“Wake up,” Nick told himself, “you are going to meet the queen.”
Even back then, in the late 80s, everyone in the Finger Lakes wine business knew who the queen was. Too bad it took so long for the rest of the world to catch up; if it had found out sooner, Nick might have been able to hold out a little longer and make a great success of his little winery.
Of course, on that first morning of his first juice run for his first Riesling, Nick was still full of hope and optimism. There was no other description for what he felt. He had serpentined the alcohol rules and regulations, he had been schooled in the conservative ways of banking that proved only the stingy stay wealthy, he had been awakened to the cruelty of large wineries and the cruelty of the weather, he had been subjected to the interrogations of clueless tourists, he had been tried by financial deprivation, and he had been made to change plans through no fault of his own. This morning he was going to meet the reason for it all.
The grapes came in at approximate total acidity of .9 %, pH at 3.1-3.2, and sugar between 21-22 Brix (generally the % by volume). The juice he picked up was the most tasty of all the juices thus far—the only one that had less of a grape juice quality to it and more of the profile of what the wine might be like: austere, yet giving; aromatic, yet subtle; full, yet delicate; and filled with the promise of a future.
Waiting in the winery was a batch of Steinberger yeast (DGI 228). Known for its ability to ferment under cool conditions, slowly, to draw out the aromatics and fruit, as well as for its ability to tolerate at least 13% alcohol, sulfur dioxide, plus low pH. He used the yeast on Gewurztraminer for similar reasons, but the yeast seems to have been developed specifically for all that Riesling has to offer.
Nick picked up the juice without incident: no lost tank, no state policeman on the road to look unfavorably at his low tire pressure, no spills, no mistaken ripening stats, no dead pump in the winery, no problems with the yeast, no problems with getting fermentation started, a perfectly cool yet clear autumn weather pattern so that he didn’t have to cool the fermentation by watering the tank, and a perfectly quiet few weekdays in the tasting room, giving him time to do the necessary fermentation work on the Riesling and racking work on other wines in the cellar.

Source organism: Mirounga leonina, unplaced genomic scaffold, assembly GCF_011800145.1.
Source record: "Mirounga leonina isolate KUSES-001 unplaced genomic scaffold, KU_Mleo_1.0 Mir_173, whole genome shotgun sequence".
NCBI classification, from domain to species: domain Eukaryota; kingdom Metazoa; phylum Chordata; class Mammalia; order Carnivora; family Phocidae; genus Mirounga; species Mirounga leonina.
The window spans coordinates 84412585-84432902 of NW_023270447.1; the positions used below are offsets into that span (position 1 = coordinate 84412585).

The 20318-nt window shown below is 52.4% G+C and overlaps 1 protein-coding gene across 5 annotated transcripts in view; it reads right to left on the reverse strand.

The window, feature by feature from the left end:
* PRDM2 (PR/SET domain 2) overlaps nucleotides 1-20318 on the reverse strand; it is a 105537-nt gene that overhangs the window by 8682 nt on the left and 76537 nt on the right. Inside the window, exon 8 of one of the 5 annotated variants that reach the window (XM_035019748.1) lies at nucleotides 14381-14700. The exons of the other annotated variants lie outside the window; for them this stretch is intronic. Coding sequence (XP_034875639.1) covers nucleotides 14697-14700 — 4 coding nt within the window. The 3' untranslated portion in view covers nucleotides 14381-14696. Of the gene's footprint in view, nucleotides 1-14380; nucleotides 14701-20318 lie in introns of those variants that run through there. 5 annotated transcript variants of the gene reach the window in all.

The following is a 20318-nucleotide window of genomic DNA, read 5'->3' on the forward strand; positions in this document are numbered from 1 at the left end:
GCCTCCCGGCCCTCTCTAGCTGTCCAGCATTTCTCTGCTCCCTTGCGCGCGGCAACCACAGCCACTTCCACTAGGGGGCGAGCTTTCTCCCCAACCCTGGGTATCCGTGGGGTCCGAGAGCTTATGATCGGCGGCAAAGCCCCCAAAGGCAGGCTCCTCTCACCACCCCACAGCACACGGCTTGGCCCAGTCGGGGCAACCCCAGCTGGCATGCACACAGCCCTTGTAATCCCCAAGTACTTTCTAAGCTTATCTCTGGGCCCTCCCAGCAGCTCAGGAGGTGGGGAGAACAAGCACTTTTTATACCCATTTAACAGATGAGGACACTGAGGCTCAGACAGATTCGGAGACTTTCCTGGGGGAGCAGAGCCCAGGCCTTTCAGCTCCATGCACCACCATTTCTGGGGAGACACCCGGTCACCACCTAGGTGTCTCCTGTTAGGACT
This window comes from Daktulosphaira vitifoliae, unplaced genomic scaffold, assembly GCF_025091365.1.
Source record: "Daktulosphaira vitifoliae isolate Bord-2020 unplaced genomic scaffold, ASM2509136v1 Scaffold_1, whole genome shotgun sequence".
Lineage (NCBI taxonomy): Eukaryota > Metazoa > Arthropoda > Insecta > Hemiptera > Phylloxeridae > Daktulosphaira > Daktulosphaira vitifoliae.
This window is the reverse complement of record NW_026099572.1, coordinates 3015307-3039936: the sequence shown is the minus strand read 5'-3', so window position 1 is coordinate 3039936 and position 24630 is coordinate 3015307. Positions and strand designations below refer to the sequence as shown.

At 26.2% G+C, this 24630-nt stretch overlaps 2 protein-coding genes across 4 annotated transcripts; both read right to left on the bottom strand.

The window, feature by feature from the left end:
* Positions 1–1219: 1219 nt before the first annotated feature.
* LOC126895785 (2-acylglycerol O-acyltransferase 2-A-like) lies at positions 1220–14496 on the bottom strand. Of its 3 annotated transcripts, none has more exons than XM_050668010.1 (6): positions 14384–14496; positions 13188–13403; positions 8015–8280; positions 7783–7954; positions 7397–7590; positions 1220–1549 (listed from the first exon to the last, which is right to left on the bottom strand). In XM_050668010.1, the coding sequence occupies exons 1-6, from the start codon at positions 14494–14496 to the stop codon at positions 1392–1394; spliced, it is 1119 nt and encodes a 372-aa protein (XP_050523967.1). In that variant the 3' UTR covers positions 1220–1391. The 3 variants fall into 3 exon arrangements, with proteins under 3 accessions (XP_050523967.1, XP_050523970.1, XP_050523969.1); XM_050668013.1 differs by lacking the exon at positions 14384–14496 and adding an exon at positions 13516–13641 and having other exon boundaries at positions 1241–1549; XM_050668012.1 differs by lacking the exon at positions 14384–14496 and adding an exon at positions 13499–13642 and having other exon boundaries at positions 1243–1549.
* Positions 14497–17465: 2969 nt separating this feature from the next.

Riesling was the promise and now that promise was in Nick’s hands to mold, certainly not to mess up.
When Theresa called that night she could hear in his “hello” that something good happened that day, and she became so excited that she could feel the promise, too, even though she was beginning to wonder whether or not Nick had what he needed to get this winery off the ground. She believed in him—no problem there—but she also saw how much of an uphill trek he had before him. She wanted to be there to help, but financially could not drop the commute and the income that it provided, the income that Nick quickly made to evaporate into the promise of a future.
The future was Riesling, for the region and for Nick. For now, the future was slowly bubbling away, almost foamless, which is another benefit of DGI 228.
His ideal was to craft a finished Riesling between 11-12% alcohol, a 3.2-3.3 pH and .75-.80 total acidity, and no more than .75 residual sugar. He could then decide if it needed some of that Gewurztraminer to give it a push or if it could stand on its own. He rambled on about all the stats while Theresa listened, happy to hear in his voice, well, happiness for a change.
NOTE: there may be longer lag time between posts of Nick’s story. I have a project on which a great deal of time must be spent. Hope all four of my readers will bear with me.
If you are reading this entry anywhere other than on the vinofictions blog, be aware that it has been lifted without my permission (and without recompense), and that’s a copyright infringement, no matter that the copyright information appears with it.
Copyright Thomas Pellechia
October 2010. All rights reserved.